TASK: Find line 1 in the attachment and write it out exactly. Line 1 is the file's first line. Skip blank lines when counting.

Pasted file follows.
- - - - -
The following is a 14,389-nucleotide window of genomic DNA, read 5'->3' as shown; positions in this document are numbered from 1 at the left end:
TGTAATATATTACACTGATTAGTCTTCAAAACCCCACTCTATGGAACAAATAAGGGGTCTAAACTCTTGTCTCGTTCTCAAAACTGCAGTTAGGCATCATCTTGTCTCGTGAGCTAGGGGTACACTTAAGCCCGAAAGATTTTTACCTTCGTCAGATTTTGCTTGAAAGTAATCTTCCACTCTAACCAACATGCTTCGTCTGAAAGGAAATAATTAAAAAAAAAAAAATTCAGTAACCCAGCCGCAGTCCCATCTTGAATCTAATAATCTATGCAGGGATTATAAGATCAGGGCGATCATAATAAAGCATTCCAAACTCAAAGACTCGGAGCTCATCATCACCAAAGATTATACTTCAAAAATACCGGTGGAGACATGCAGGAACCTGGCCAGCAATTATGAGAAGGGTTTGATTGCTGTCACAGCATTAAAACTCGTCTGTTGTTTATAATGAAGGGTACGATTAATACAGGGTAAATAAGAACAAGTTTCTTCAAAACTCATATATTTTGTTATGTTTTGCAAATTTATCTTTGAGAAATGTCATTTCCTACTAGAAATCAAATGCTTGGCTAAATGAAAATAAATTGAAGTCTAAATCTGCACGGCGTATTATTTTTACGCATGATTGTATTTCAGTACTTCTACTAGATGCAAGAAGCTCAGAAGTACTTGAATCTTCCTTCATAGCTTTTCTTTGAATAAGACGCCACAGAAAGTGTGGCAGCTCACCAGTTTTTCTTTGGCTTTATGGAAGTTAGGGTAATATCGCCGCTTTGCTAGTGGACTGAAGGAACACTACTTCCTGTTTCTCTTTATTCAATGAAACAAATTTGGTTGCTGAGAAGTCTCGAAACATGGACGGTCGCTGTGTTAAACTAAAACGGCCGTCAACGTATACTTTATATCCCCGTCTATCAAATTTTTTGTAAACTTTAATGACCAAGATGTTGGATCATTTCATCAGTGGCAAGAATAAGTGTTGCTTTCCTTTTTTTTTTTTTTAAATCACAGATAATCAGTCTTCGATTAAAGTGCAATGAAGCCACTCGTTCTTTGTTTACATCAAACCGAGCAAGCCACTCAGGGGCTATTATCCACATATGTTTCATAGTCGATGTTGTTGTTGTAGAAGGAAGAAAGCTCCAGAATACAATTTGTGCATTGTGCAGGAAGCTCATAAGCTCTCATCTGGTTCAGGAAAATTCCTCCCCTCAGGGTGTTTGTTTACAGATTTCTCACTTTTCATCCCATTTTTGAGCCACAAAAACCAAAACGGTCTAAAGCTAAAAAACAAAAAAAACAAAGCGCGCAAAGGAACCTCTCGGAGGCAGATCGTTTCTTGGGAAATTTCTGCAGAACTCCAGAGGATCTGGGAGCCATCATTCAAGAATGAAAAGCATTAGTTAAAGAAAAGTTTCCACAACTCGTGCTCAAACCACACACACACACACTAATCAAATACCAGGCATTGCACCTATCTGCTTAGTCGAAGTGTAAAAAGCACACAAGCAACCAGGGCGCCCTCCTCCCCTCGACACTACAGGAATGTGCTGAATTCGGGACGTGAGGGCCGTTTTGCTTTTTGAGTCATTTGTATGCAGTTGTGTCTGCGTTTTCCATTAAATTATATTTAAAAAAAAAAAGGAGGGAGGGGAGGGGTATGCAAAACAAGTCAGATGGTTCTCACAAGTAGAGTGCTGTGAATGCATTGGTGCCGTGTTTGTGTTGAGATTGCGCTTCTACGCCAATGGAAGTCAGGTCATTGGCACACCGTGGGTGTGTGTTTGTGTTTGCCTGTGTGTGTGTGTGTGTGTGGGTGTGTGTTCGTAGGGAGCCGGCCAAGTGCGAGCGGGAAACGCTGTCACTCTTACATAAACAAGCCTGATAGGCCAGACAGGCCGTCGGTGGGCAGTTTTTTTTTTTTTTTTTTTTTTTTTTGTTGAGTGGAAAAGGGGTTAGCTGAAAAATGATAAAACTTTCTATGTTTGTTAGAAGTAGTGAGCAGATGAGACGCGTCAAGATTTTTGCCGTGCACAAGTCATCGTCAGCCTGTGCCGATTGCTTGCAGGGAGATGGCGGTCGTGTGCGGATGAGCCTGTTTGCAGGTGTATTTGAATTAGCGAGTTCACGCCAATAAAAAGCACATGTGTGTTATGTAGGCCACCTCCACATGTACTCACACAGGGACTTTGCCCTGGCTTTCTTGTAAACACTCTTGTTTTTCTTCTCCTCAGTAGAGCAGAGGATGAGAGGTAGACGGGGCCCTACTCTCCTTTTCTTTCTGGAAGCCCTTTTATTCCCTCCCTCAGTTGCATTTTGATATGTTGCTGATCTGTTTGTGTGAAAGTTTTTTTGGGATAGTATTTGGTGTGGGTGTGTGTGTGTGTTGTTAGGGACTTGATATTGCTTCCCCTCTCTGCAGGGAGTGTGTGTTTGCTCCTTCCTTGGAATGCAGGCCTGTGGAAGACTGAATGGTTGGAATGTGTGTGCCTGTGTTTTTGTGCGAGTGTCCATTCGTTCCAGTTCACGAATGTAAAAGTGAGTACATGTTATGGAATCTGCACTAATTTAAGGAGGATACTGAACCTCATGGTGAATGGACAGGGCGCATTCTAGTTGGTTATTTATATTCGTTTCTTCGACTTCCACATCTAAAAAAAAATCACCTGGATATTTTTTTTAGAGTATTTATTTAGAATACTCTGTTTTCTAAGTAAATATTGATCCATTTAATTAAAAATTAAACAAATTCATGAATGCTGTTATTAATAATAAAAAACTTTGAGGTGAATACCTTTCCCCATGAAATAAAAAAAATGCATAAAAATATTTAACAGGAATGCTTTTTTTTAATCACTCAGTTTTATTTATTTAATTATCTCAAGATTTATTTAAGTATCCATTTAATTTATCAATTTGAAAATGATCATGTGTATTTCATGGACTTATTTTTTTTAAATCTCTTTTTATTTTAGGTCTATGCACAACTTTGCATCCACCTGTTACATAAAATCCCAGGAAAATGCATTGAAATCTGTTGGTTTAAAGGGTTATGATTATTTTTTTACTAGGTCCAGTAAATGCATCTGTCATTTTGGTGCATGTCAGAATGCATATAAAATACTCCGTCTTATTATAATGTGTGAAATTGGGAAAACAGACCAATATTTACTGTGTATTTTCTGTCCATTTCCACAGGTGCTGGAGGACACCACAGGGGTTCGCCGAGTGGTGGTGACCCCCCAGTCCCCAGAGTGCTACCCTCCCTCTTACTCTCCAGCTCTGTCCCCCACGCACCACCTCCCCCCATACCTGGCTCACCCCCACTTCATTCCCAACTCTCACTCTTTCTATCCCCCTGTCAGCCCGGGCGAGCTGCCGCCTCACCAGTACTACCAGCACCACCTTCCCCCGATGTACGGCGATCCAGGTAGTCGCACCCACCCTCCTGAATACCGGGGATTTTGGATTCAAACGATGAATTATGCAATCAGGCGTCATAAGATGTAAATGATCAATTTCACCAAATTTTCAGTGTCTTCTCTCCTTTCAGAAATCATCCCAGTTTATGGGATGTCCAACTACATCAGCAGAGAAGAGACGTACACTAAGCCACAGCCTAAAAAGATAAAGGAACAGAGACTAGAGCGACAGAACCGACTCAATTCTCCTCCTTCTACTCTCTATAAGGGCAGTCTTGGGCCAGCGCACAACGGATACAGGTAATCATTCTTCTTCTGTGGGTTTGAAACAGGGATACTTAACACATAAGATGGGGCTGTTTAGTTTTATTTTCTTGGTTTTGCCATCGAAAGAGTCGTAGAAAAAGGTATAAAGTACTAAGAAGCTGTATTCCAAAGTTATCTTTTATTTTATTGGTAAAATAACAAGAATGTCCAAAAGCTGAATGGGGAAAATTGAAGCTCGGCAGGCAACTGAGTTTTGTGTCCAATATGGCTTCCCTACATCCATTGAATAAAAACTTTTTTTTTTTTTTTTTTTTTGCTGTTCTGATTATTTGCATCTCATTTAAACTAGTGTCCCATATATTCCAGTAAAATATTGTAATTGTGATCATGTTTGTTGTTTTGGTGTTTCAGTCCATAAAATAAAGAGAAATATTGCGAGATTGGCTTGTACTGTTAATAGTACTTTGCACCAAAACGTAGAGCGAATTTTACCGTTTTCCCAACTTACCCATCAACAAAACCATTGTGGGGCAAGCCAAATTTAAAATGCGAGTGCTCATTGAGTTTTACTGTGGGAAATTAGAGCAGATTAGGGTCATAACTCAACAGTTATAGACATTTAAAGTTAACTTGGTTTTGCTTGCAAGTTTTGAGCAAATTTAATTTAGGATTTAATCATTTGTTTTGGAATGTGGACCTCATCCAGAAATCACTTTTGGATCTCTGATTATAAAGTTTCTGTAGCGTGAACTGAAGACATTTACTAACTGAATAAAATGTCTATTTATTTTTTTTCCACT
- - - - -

The following is a 14,389-nucleotide window of genomic DNA, read 5'->3' as shown; positions in this document are numbered from 1 at the left end: